Things are kicking off down in the gorilla enclosure at Philadelphia Zoo – or are they? What looks like a full-on gorilla fight turns out to be more of a social interaction and bonding exercise between two gorillas. Even so, it looks pretty intense at times and we get a great view of gorilla canines, which look disturbingly like fangs from close up!

Gorilla Social Time

As we watch the gorillas interact outside and then inside, we are also able to overhear an explanation of what is going on by one of the guides. He explains that this is an interaction between bachelor male gorillas and it is described as “play behavior.” This interaction is allowed a couple of times a week at this zoo and is described as “perfectly normal.”

One of the gorillas is described as being significantly bigger than the other but they are both adolescents and are trying to work through some of their angst. The guide also explains that once a male gorilla reaches sexual maturity, he has to leave his social group so that he does not threaten the authority of the dominant male. They hang out alone as bachelors for a while or spend some time with other young males before they form a group with their own females.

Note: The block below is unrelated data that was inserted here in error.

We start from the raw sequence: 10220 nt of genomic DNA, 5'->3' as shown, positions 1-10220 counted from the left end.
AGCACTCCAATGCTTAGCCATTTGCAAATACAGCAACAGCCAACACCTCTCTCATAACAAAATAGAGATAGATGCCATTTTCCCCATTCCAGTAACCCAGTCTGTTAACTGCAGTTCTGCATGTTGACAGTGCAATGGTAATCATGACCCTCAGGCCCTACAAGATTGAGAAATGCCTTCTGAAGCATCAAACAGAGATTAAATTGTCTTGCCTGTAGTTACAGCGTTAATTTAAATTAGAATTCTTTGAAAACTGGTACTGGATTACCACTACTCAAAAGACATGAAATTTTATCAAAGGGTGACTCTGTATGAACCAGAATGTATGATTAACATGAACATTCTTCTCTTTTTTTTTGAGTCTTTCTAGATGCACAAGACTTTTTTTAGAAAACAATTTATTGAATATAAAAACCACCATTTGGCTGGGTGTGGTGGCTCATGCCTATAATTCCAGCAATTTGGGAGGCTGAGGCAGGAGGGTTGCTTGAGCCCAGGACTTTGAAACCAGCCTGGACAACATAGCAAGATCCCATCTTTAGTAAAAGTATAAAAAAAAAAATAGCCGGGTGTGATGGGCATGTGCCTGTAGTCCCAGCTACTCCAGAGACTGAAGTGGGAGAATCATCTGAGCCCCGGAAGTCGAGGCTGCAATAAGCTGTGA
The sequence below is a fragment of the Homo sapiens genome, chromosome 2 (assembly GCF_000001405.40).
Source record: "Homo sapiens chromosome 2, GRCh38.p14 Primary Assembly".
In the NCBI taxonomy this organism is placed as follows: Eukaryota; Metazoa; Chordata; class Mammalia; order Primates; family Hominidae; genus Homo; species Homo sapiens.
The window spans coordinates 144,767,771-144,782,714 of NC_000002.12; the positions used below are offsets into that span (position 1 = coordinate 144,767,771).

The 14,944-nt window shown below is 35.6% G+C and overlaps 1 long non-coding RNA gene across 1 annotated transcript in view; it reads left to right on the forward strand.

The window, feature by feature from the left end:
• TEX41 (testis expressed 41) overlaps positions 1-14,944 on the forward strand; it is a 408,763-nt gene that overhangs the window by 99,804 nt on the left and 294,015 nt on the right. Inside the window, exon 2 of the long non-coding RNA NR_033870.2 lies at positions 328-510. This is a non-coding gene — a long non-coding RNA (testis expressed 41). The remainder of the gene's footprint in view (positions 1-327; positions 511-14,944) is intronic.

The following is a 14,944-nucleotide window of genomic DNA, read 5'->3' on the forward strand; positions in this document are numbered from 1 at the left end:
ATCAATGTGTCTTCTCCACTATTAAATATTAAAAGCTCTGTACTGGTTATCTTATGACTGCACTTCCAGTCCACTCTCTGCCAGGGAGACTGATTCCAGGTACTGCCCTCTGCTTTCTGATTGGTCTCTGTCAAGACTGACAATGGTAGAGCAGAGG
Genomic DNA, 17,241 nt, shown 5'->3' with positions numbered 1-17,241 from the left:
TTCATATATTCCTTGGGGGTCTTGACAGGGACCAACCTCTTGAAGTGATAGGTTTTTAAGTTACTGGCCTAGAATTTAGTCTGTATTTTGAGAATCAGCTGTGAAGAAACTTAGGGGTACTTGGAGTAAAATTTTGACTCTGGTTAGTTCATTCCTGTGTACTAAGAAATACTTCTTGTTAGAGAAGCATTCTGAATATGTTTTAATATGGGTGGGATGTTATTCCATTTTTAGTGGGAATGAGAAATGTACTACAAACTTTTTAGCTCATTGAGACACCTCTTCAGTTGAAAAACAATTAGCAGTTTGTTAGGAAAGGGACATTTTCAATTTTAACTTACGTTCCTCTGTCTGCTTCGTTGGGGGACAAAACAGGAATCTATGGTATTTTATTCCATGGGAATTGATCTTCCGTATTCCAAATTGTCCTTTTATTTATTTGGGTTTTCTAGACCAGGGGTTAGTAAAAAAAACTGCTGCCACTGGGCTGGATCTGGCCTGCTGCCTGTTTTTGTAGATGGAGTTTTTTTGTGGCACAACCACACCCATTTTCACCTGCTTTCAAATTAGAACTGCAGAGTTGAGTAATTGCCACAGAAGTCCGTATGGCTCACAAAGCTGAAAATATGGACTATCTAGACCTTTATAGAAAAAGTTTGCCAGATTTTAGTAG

Gorilla Behavior and Diet

We share 98 percent of our DNA with gorillas and anyone who has ever watched teen boys brawling will not be surprised by what we see in this video. Gorillas are also intelligent – they have been known to learn sign language and use tools.

In the wild, gorillas are critically endangered as their habitats come under threat by human activities. They are very strong and powerful creatures with broad shoulders and thick chests. We also get a glimpse of their sharp teeth in this footage which may make you think that gorillas are carnivores. They are actually mostly vegetarian but the western lowland gorilla does eat insects – mainly ants and termites.

These powerful animals will eat most parts of a plant (they love bamboo) and that includes leaves, shoots, stems, bark, flowers, and fruit. They use their senses to forage for food and their sight and smell are most useful. Because they can see in color, they can tell when a fruit is ripe. They also have binocular vision so they can gauge distances. Then, using their dexterous skills, they pluck fruit and stems and tear apart branches.

In the wild, gorillas have a lifespan of between 20 and 40 years but many live longer in captivity. We hope that this pair of young males have a long and happy life!

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